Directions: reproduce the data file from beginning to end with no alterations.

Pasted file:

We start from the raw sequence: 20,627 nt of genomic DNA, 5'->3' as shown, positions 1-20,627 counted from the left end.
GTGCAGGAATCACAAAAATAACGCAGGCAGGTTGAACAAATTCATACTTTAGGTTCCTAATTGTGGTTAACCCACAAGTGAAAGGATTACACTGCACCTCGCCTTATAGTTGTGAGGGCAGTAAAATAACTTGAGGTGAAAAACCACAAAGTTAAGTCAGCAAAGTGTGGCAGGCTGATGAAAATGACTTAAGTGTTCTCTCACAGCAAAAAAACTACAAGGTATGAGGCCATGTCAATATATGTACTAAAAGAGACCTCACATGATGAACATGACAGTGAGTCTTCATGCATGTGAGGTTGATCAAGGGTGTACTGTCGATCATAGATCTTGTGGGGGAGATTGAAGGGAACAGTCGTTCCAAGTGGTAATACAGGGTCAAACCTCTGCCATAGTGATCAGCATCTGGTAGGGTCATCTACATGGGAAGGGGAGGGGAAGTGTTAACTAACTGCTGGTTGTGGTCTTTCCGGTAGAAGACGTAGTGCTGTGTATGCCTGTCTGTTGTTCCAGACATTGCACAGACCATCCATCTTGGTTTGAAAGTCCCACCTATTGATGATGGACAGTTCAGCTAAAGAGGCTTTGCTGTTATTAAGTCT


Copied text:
We start from the raw sequence: 20,627 nt of genomic DNA, 5'->3' as shown, positions 1-20,627 counted from the left end.
GTGCAGGAATCACAAAAATAACGCAGGCAGGTTGAACAAATTCATACTTTAGGTTCCTAATTGTGGTTAACCCACAAGTGAAAGGATTACACTGCACCTCGCCTTATAGTTGTGAGGGCAGTAAAATAACTTGAGGTGAAAAACCACAAAGTTAAGTCAGCAAAGTGTGGCAGGCTGATGAAAATGACTTAAGTGTTCTCTCACAGCAAAAAAACTACAAGGTATGAGGCCATGTCAATATATGTACTAAAAGAGACCTCACATGATGAACATGACAGTGAGTCTTCATGCATGTGAGGTTGATCAAGGGTGTACTGTCGATCATAGATCTTGTGGGGGAGATTGAAGGGAACAGTCGTTCCAAGTGGTAATACAGGGTCAAACCTCTGCCATAGTGATCAGCATCTGGTAGGGTCATCTACATGGGAAGGGGAGGGGAAGTGTTAACTAACTGCTGGTTGTGGTCTTTCCGGTAGAAGACGTAGTGCTGTGTATGCCTGTCTGTTGTTCCAGACATTGCACAGACCATCCATCTTGGTTTGAAAGTCCCACCTATTGATGATGGACAGTTCAGCTAAAGAGGCTTTGCTGTTATTAAGTCT